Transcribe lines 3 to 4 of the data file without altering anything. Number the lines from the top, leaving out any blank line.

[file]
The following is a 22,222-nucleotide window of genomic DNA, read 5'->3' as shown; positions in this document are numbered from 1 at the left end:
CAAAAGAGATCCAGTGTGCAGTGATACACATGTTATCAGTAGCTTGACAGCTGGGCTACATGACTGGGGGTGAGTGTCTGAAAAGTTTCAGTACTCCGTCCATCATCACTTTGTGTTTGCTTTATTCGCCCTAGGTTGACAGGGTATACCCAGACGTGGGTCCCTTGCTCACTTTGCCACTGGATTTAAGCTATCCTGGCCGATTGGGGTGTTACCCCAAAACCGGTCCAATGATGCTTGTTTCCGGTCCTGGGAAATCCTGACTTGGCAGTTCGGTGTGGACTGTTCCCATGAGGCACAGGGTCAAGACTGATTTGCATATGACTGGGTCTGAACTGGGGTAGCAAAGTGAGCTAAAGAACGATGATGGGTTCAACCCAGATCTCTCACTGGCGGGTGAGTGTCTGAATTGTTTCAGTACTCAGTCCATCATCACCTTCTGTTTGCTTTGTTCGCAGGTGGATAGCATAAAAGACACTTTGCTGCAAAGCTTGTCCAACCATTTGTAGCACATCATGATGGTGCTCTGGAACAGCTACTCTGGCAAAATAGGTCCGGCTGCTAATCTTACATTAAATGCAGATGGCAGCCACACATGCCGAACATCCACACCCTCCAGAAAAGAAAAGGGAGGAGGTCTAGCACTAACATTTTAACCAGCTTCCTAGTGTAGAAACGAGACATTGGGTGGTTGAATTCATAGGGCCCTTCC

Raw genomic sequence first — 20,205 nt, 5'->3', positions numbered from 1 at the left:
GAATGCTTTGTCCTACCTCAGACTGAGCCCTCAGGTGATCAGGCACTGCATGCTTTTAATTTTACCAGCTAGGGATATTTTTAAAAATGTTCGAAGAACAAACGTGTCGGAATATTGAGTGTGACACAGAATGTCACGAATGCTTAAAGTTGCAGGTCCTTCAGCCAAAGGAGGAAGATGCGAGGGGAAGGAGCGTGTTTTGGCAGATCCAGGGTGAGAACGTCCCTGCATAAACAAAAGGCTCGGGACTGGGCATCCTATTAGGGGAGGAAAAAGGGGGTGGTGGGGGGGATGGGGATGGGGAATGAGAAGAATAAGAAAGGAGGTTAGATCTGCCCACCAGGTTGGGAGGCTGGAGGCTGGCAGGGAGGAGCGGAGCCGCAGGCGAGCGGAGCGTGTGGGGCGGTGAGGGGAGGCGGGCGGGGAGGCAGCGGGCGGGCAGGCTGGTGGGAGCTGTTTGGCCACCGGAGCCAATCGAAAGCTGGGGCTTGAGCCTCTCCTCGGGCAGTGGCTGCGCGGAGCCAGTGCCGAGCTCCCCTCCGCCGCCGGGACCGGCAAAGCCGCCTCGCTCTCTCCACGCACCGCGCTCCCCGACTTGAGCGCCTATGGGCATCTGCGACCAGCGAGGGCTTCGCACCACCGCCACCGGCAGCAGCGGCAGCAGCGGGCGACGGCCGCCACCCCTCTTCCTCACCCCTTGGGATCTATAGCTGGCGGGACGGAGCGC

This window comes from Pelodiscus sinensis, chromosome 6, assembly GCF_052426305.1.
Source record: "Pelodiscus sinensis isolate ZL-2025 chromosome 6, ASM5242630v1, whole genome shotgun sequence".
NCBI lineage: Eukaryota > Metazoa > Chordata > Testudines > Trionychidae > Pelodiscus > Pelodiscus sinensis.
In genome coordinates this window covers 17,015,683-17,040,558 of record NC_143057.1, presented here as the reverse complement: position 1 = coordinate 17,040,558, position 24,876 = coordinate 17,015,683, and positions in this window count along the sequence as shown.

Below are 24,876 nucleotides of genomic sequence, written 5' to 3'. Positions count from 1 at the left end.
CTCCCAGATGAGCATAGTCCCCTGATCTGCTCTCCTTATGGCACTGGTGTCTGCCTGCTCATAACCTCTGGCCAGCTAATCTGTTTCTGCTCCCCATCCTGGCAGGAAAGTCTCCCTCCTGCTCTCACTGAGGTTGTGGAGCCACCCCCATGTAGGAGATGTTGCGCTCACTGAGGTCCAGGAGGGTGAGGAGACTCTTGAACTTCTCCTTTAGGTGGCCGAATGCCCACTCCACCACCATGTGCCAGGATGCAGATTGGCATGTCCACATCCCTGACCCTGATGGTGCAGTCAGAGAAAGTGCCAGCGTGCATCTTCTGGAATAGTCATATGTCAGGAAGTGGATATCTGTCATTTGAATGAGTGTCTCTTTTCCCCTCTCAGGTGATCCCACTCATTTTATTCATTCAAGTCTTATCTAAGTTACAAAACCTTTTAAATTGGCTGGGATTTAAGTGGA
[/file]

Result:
Raw genomic sequence first — 20,205 nt, 5'->3', positions numbered from 1 at the left:
GAATGCTTTGTCCTACCTCAGACTGAGCCCTCAGGTGATCAGGCACTGCATGCTTTTAATTTTACCAGCTAGGGATATTTTTAAAAATGTTCGAAGAACAAACGTGTCGGAATATTGAGTGTGACACAGAATGTCACGAATGCTTAAAGTTGCAGGTCCTTCAGCCAAAGGAGGAAGATGCGAGGGGAAGGAGCGTGTTTTGGCAGATCCAGGGTGAGAACGTCCCTGCATAAACAAAAGGCTCGGGACTGGGCATCCTATTAGGGGAGGAAAAAGGGGGTGGTGGGGGGGATGGGGATGGGGAATGAGAAGAATAAGAAAGGAGGTTAGATCTGCCCACCAGGTTGGGAGGCTGGAGGCTGGCAGGGAGGAGCGGAGCCGCAGGCGAGCGGAGCGTGTGGGGCGGTGAGGGGAGGCGGGCGGGGAGGCAGCGGGCGGGCAGGCTGGTGGGAGCTGTTTGGCCACCGGAGCCAATCGAAAGCTGGGGCTTGAGCCTCTCCTCGGGCAGTGGCTGCGCGGAGCCAGTGCCGAGCTCCCCTCCGCCGCCGGGACCGGCAAAGCCGCCTCGCTCTCTCCACGCACCGCGCTCCCCGACTTGAGCGCCTATGGGCATCTGCGACCAGCGAGGGCTTCGCACCACCGCCACCGGCAGCAGCGGCAGCAGCGGGCGACGGCCGCCACCCCTCTTCCTCACCCCTTGGGATCTATAGCTGGCGGGACGGAGCGC